12. A very high frequency oscillator tube comprising a metal anode pipe of substantial length, said pipe forming a major portion of the envelope of the tube, glass walls closing the ends of said pipe, a grid pipe inside the anode pipe and apertured at half-wave length intervals, leads passing through the glass walls for supporting the grid pipe, cathodes within said grid pipe at the aforesaid apertured portions thereof, intervals between the cathodes equal to a substantial part of said half-wave length, cathode leads from some of the cathodes through one of the glass walls, and leads from the remaining of said cathodes through the other of said glass walls, said anode and grid pipes forming a standing wave line, said cathodes and grids being located substantially at standing wave potential loops the said half-wave length spacing of which is a harmonic of the fundamental line frequency.

13. A very high frequency oscillator comprising a tube as defined in claim 1, and having cathode and grid leads connected to the end cathodes and end grids respectively, and tuned external cathode and grid circuits, said external cathode circuit comprising an auxiliary cathode pipe having an intermediate point grounded, and shorting bars adjustably bridged between the aforesaid cathode leads and the auxiliary cathode pipe, said external grid circuit comprising an auxiliary grid pipe, and shorting bars adjustably bridged between the aforesaid grid leads and the auxiliary grid pipe, and grid bias potential means connected from ground to an intermediate point on said auxiliary grid pipe.

14. A very high frequency oscillator comprising a tube as defined in claim 5, and having cathode and grid leads connected to the end cathodes and end grids respectively, and tuned external cathode and grid circuits, said external cathode circuit comprising an auxiliary cathode conductor grounded at an intermediate point, and shorting bars adjustably bridged between the aforesaid cathode leads and the end portions of said auxiliary cathode conductor, said external grid circuit comprising an auxiliary grid conductor and shorting bars adjustably bridged between the aforesaid grid leads and the end portions of said auxiliary grid conductor, and a grid bias resistor connected from ground to an intermediate point on said auxiliary grid conductor.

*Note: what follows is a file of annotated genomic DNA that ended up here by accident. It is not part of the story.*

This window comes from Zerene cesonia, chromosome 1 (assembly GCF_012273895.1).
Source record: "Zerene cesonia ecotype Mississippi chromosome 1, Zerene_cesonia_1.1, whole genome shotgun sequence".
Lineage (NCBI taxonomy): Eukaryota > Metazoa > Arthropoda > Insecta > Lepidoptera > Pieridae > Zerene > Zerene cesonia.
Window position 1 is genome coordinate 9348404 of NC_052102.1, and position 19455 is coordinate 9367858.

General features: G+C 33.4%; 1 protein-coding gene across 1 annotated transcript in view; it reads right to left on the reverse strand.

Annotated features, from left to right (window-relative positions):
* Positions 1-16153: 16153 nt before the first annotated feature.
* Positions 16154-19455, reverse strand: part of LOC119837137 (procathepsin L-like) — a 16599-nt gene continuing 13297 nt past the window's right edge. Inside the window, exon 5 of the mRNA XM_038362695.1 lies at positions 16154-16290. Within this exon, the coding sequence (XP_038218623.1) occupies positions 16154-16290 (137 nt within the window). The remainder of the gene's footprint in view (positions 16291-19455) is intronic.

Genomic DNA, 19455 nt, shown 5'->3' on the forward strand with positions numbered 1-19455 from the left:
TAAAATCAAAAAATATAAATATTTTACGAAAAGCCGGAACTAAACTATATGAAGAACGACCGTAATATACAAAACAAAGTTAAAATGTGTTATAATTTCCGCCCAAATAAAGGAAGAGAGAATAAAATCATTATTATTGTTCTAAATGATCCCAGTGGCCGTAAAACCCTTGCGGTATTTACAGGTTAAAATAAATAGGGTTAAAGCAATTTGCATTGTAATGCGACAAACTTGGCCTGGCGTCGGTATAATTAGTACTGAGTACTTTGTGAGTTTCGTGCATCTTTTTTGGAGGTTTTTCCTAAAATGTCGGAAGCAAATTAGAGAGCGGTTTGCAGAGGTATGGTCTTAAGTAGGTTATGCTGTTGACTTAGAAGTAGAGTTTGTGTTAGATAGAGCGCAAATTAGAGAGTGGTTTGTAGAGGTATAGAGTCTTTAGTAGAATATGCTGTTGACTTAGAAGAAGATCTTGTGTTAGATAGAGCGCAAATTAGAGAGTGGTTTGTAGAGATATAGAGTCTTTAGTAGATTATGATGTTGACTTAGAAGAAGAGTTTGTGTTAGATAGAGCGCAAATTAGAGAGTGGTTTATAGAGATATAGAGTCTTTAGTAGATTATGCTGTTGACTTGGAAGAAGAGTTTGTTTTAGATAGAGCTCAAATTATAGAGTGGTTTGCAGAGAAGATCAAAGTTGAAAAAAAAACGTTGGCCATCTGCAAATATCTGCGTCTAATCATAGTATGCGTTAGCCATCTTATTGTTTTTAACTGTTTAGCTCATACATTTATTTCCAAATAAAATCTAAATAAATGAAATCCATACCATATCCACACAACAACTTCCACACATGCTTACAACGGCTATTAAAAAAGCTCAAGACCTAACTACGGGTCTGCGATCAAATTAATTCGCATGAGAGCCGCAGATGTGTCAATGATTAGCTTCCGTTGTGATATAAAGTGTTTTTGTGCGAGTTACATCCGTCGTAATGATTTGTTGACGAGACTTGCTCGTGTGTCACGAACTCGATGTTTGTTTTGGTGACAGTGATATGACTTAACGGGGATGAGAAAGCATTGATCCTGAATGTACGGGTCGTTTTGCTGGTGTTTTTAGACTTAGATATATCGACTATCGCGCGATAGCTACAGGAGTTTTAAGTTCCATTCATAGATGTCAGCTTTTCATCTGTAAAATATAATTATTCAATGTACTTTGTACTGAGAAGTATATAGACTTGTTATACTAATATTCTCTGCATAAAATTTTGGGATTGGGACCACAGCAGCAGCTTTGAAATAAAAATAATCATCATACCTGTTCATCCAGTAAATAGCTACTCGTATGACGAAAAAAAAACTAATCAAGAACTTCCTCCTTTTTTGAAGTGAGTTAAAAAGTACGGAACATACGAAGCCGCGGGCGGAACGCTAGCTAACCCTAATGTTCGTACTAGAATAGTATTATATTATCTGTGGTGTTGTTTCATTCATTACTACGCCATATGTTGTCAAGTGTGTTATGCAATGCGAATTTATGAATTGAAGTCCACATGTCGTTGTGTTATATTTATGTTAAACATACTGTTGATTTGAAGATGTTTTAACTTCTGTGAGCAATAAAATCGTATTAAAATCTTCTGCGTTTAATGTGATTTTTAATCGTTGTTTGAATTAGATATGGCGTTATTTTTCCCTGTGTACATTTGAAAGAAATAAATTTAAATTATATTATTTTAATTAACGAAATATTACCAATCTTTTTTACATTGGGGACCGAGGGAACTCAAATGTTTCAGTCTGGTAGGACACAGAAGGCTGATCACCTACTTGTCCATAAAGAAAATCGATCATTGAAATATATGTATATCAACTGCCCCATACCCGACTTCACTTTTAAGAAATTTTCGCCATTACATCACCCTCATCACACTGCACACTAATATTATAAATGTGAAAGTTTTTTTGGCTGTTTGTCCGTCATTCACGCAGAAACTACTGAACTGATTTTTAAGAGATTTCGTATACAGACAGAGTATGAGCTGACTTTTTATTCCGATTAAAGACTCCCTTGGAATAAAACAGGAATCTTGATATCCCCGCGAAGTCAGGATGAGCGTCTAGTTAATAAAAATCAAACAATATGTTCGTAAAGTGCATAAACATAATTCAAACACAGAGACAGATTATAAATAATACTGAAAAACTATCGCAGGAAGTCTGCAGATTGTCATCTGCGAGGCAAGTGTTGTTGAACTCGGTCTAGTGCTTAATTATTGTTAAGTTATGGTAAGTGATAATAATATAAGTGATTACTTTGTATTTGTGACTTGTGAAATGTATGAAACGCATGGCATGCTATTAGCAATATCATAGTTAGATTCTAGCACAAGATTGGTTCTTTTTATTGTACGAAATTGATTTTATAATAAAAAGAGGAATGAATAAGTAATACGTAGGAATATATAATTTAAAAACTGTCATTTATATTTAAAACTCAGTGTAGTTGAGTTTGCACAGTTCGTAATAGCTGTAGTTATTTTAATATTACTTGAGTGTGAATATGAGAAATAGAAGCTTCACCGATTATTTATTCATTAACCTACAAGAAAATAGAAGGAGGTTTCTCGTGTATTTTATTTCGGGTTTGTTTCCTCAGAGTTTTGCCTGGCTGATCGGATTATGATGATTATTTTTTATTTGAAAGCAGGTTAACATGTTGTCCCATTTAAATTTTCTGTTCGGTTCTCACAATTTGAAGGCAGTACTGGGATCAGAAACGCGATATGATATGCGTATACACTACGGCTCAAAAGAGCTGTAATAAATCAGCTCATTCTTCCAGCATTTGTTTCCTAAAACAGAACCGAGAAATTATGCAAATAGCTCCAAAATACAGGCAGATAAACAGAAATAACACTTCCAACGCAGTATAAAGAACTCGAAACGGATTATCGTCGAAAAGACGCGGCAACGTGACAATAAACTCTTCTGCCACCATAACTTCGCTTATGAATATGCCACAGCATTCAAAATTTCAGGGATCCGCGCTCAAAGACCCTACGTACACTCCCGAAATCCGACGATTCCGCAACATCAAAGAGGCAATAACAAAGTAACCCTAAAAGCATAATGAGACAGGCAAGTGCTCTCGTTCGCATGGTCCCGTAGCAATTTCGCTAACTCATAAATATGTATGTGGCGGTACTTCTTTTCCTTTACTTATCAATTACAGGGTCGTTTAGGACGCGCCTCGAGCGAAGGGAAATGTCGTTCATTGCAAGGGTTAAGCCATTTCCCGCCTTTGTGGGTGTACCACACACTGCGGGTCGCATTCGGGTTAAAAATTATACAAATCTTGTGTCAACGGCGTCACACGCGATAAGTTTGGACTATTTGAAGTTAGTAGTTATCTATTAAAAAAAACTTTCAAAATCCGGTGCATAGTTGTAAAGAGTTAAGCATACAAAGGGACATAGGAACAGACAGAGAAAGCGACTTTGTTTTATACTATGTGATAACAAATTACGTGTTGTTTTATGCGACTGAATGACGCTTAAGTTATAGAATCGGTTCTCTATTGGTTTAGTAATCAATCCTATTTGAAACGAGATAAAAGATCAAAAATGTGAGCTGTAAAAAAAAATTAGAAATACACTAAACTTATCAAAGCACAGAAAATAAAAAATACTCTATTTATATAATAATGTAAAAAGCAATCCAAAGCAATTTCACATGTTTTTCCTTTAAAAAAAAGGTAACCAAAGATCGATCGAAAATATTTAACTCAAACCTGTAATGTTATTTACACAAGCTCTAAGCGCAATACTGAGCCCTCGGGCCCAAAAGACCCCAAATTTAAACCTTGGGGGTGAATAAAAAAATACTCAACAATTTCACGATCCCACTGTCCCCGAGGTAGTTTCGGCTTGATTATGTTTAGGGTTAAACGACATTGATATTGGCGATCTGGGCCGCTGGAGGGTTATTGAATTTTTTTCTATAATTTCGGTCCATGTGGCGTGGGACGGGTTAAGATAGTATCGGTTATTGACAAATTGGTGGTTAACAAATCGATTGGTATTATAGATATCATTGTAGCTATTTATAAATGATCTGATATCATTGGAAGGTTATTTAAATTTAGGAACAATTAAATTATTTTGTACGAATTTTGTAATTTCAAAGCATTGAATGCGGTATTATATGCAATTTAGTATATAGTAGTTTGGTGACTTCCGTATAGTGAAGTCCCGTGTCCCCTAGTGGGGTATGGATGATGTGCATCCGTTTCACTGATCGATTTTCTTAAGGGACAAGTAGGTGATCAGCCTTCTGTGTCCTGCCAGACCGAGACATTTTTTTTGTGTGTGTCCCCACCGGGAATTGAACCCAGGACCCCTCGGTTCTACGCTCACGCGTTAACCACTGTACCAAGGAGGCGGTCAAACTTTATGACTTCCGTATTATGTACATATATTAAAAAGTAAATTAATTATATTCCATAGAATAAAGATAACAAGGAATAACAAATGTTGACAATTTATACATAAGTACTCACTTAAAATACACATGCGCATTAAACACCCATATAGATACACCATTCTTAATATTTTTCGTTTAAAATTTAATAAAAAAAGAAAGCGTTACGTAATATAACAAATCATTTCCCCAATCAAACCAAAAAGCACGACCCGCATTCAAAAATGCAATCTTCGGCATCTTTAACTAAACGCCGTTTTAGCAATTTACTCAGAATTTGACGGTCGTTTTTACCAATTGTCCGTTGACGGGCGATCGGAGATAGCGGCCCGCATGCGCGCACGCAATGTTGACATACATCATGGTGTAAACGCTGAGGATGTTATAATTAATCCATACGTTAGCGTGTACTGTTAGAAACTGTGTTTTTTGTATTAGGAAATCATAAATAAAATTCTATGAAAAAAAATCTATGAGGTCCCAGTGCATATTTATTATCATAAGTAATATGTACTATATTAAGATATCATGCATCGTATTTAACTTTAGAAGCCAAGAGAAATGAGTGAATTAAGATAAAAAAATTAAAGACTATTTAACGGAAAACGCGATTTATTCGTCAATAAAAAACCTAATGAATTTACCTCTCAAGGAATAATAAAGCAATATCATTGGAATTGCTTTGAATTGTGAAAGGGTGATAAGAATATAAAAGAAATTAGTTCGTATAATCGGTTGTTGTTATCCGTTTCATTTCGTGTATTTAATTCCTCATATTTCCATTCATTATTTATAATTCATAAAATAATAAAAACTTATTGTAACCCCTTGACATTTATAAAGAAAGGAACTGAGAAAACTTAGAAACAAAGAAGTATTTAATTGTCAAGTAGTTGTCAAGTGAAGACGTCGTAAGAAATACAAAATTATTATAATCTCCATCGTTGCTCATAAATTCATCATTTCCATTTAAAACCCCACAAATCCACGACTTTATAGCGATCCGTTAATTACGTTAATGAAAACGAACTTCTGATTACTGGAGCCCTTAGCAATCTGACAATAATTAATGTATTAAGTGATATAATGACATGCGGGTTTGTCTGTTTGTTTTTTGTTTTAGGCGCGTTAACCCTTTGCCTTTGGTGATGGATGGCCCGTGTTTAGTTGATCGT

15. A very high frequency oscillator comprising a tube as defined in claim 9, and tuned expipe, said ternal cathode-to-cathode and grid t'o-grid circuits, said external cathode circuit comprising an auxiliary cathode conductor grounded at an intermediate point, and shorting bars adjustably bridged b'etweehthe aforesaid cathode leads and and end grids respectively, and tuned external cathode-to-cathode and grid-to'-grid circuits, said external cathode circuit comprising an auxiliary cathode pipe having an intermediate point grounded, and shorting bars adjustably bridged between the aforesaid end cathode leads and the endportions of said auxiliary cathode grid-to-grid circuit comprising an auxiliary grid pipe, and shorting bars adjustably bridged between the aforesaid grid leads and the end portions of said auxiliary grid pipe, and grid bias potential means connected from-ground to an intermediate pointon said auxiliary grid pipe.

17. A very high frequency oscillator comprising first and second parallel closely spaced conductors, n grids spaced approximately a half-wave length apart on first conductor where a is any whole number greater than two, areas on second conductor adjacent said grids constituting anodes,

' cathodes positioned longitudinally near said grids and on opposite sides thereof from the anodes, enclosure means for maintaining the cathode anode electron paths evacuated and air tight,

supporting means for the first conductor comprising third and fourth conductors passing through said enclosure connected to and supporting opposite ends respectively of the first conductor, supporting means for said cathodes passing through the enclosure, leads between said cathodes for supplying heating current and supported by said cathode supporting means, a cathode-tocathode current path external to the enclosure including tuning means therein, a grid-to-grid circuit external to the enclosure connected between outer ends of third and fourth conductors including tuning means therein, and a source of high potential direct current coupled between the cathodes and said second conductor.

18. A very high frequency oscillator comprising first and second parallel closely spaced conductors, n grids spaced approximately a half-wave length apart on first conductor where n is any whole number greater than two, areas on second conductor adjacent said grids constituting anodes, cathodes positioned longitudinally near said grids and on opposite sides thereof from the anodes, enclosure means for maintaining the cathode anode electron paths evacuated and air tight, supporting means for first conductor comprising third and fourth conductors passing through said enclosure connected to and supporting opposite ends respectively of the first conductor, supporting means for said cathodes passing through the enclosure, leads between said cathodes for supplying heating current and supported by said cathode supporting means, a cathode-to-cathode current path external to the enclosure including tuning means therein. a grid-to-grid circuit external I 10 to the enclosure connected between outer ends or third and fourth conductors and including a reactor therein for supplying the charging current required by said first conductor supporting means and a source of high potential direct current coupled between the cathode circuit and said second conductor.